Hancock County Supervisor Says Not Enough Locals Hired For Debris Cleanup

Frustrations about debris removal boiled over Monday morning at the Hancock County Board of Supervisors meeting. Some supervisors want to fire the U.S. Army Corps of Engineers from overseeing debris removal work, because they say not enough of the work is being done by locals.

The U.S. Army Corps Of Engineers estimates debris removal in Hancock County will be complete by May 31st.

"We're picking up about 30,000 cubic yards of debris each day. So, typically, you're looking at about 500 trucks and a couple hundred loaders out there working every day in this county," John Martin with the U.S. Army Corps Of Engineers said.

But that's not good enough for District Four Supervisor Steve Seymour.

"I don't care how many crews you've got," Seymour told Martin.

Seymour says the Corps is not doing enough to make sure local contractors get a fair share of the debris removal business.

"I told you the way I felt the other day and unless somebody can explain to me otherwise, I'm going to make a motion to go out for a competitive bid on it," Seymour said.

Seymour says the biggest, most lucrative debris jobs are going to out of state contractors. When John Martin with the Corps disagreed, the discussion got heated.

"The best I can tell you is there are 24 local, Hancock County businesses working out there," Martin said.

"And that's not a whole lot to make happy," Seymour said.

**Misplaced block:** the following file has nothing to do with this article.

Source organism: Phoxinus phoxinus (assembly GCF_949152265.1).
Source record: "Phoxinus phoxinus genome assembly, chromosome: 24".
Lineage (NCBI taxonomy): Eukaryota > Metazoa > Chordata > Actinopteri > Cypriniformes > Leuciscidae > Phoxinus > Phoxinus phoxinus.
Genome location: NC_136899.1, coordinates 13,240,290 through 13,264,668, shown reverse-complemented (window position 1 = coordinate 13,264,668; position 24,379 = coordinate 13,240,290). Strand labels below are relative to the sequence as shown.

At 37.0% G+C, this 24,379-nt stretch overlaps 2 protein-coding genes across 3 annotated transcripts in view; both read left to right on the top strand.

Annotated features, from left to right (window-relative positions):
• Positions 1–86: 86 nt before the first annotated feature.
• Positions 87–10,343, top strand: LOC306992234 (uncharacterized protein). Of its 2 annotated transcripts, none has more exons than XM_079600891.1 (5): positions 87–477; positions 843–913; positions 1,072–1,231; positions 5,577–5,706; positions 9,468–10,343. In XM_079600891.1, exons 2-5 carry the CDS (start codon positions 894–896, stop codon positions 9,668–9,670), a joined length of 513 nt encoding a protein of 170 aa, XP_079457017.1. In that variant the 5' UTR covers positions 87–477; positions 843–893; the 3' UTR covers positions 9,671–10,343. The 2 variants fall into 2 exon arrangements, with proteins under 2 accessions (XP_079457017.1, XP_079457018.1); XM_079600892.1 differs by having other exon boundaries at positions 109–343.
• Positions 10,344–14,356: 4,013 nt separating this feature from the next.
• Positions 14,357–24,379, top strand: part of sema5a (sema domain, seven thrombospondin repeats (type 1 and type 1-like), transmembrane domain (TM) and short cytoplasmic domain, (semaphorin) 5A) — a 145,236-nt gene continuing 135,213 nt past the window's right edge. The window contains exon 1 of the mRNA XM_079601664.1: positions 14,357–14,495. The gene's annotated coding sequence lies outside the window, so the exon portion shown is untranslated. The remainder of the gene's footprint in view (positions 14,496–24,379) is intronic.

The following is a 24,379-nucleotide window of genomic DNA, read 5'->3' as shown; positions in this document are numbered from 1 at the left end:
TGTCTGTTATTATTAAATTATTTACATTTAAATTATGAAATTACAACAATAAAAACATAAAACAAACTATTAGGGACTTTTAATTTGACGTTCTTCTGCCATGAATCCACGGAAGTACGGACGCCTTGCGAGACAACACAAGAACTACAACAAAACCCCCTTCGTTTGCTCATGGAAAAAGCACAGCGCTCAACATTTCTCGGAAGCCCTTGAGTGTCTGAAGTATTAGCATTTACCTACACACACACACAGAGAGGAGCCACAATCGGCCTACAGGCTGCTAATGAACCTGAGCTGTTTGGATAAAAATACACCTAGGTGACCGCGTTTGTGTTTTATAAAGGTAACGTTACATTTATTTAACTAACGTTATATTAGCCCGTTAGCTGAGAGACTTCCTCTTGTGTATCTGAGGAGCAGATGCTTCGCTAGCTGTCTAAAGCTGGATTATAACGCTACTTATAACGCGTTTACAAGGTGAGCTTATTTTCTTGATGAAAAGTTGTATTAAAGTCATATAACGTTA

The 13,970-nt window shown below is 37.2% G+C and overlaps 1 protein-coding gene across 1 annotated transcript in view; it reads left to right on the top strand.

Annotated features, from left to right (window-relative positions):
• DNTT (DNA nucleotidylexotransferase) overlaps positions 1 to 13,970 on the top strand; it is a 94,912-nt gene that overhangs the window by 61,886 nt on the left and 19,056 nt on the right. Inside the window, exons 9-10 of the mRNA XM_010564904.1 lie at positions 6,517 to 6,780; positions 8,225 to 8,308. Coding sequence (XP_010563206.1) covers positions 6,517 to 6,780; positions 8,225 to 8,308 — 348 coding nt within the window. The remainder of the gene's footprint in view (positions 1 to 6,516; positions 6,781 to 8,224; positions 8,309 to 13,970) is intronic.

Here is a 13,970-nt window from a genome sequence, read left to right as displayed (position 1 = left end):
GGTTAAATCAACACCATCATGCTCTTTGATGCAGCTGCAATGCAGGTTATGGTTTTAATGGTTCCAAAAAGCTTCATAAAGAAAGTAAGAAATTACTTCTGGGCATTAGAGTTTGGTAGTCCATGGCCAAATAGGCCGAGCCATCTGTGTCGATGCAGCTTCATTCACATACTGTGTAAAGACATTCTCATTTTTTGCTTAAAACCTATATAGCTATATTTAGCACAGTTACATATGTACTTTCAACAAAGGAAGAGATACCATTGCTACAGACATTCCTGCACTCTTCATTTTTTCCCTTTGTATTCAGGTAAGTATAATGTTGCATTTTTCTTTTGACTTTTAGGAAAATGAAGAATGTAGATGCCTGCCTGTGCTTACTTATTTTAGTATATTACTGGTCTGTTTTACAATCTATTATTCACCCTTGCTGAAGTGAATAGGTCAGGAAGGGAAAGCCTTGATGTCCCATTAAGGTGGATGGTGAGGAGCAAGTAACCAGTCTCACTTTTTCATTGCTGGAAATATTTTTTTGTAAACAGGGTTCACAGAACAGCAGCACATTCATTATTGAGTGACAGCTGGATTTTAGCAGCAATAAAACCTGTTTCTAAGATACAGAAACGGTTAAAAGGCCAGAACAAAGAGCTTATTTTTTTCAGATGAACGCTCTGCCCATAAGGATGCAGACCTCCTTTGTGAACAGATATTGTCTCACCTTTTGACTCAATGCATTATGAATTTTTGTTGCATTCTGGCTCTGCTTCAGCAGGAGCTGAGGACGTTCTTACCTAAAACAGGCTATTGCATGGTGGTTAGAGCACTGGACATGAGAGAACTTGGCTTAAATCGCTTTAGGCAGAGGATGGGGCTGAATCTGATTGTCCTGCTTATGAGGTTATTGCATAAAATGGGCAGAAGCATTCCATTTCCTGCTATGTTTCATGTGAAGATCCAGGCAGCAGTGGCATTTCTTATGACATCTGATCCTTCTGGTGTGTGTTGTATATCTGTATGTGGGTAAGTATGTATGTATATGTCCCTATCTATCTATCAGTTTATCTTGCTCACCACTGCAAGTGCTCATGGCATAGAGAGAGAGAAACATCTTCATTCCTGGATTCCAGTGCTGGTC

"And they have anywhere from one to three or four crews out there, depending on how big of an operation they are," Martin said. "To date, they have contractor earnings of anywhere from $10,000 per company up to several million dollars per company. So local Hancock businesses are getting work."

Next to Martin on the hotseat was Randy Perkins, the CEO of AshBritt. That's the company the Corps hired to divvy up the debris removal jobs.

"We do not want the board to vote the Corps of Engineers out because that votes us out. I don't know what we need to do to fix the problem," Perkins said.

AshBritt's $500 million contract in Hancock County requires it hire local subcontractors. Perkins believes his company is fulfilling that.

"My goal is to convince this Board to let the Corps stay, so we can stay and try to appease the local contractors, which is the right thing to do. If I can't do it, I fail and we leave," Perkins said.

Late Monday afternoon, Hancock County Supervisors told the Army Corps and AshBritt they had until next week to get more local contractors to work clearing debris. Supersivors will appoint a county representative to work in AshBritt's office to help make that happen.

by Al Showers